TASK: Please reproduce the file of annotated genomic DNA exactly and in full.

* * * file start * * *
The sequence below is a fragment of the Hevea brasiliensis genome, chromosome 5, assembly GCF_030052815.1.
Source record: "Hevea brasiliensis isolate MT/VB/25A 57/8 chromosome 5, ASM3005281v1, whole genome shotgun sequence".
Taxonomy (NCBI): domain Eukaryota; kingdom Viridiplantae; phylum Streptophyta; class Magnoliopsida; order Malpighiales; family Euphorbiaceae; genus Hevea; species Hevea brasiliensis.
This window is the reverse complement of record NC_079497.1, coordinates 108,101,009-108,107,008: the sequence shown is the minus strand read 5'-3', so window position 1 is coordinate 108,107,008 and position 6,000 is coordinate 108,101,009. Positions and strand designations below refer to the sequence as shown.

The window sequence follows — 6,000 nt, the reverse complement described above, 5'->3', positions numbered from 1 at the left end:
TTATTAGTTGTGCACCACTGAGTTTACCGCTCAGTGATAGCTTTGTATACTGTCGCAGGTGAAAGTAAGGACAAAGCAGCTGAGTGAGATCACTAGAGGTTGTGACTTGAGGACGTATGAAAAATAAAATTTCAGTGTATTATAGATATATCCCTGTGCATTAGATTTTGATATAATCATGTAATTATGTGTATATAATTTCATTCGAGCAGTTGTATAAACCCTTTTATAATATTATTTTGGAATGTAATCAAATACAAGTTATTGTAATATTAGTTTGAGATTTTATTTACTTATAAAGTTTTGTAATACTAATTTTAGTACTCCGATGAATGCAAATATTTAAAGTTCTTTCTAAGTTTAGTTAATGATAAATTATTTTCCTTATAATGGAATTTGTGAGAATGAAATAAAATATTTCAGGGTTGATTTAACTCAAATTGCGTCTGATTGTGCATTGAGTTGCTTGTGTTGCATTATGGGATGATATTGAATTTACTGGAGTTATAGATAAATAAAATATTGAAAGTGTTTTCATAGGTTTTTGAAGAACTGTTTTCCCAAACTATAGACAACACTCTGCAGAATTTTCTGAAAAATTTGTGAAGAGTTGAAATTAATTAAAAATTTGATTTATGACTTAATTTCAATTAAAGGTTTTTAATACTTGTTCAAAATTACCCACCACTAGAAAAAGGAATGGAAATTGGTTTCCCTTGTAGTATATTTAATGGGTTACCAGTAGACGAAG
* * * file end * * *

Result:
The sequence below is a fragment of the Hevea brasiliensis genome, chromosome 5, assembly GCF_030052815.1.
Source record: "Hevea brasiliensis isolate MT/VB/25A 57/8 chromosome 5, ASM3005281v1, whole genome shotgun sequence".
Taxonomy (NCBI): domain Eukaryota; kingdom Viridiplantae; phylum Streptophyta; class Magnoliopsida; order Malpighiales; family Euphorbiaceae; genus Hevea; species Hevea brasiliensis.
This window is the reverse complement of record NC_079497.1, coordinates 108,101,009-108,107,008: the sequence shown is the minus strand read 5'-3', so window position 1 is coordinate 108,107,008 and position 6,000 is coordinate 108,101,009. Positions and strand designations below refer to the sequence as shown.

The window sequence follows — 6,000 nt, the reverse complement described above, 5'->3', positions numbered from 1 at the left end:
TTATTAGTTGTGCACCACTGAGTTTACCGCTCAGTGATAGCTTTGTATACTGTCGCAGGTGAAAGTAAGGACAAAGCAGCTGAGTGAGATCACTAGAGGTTGTGACTTGAGGACGTATGAAAAATAAAATTTCAGTGTATTATAGATATATCCCTGTGCATTAGATTTTGATATAATCATGTAATTATGTGTATATAATTTCATTCGAGCAGTTGTATAAACCCTTTTATAATATTATTTTGGAATGTAATCAAATACAAGTTATTGTAATATTAGTTTGAGATTTTATTTACTTATAAAGTTTTGTAATACTAATTTTAGTACTCCGATGAATGCAAATATTTAAAGTTCTTTCTAAGTTTAGTTAATGATAAATTATTTTCCTTATAATGGAATTTGTGAGAATGAAATAAAATATTTCAGGGTTGATTTAACTCAAATTGCGTCTGATTGTGCATTGAGTTGCTTGTGTTGCATTATGGGATGATATTGAATTTACTGGAGTTATAGATAAATAAAATATTGAAAGTGTTTTCATAGGTTTTTGAAGAACTGTTTTCCCAAACTATAGACAACACTCTGCAGAATTTTCTGAAAAATTTGTGAAGAGTTGAAATTAATTAAAAATTTGATTTATGACTTAATTTCAATTAAAGGTTTTTAATACTTGTTCAAAATTACCCACCACTAGAAAAAGGAATGGAAATTGGTTTCCCTTGTAGTATATTTAATGGGTTACCAGTAGACGAAG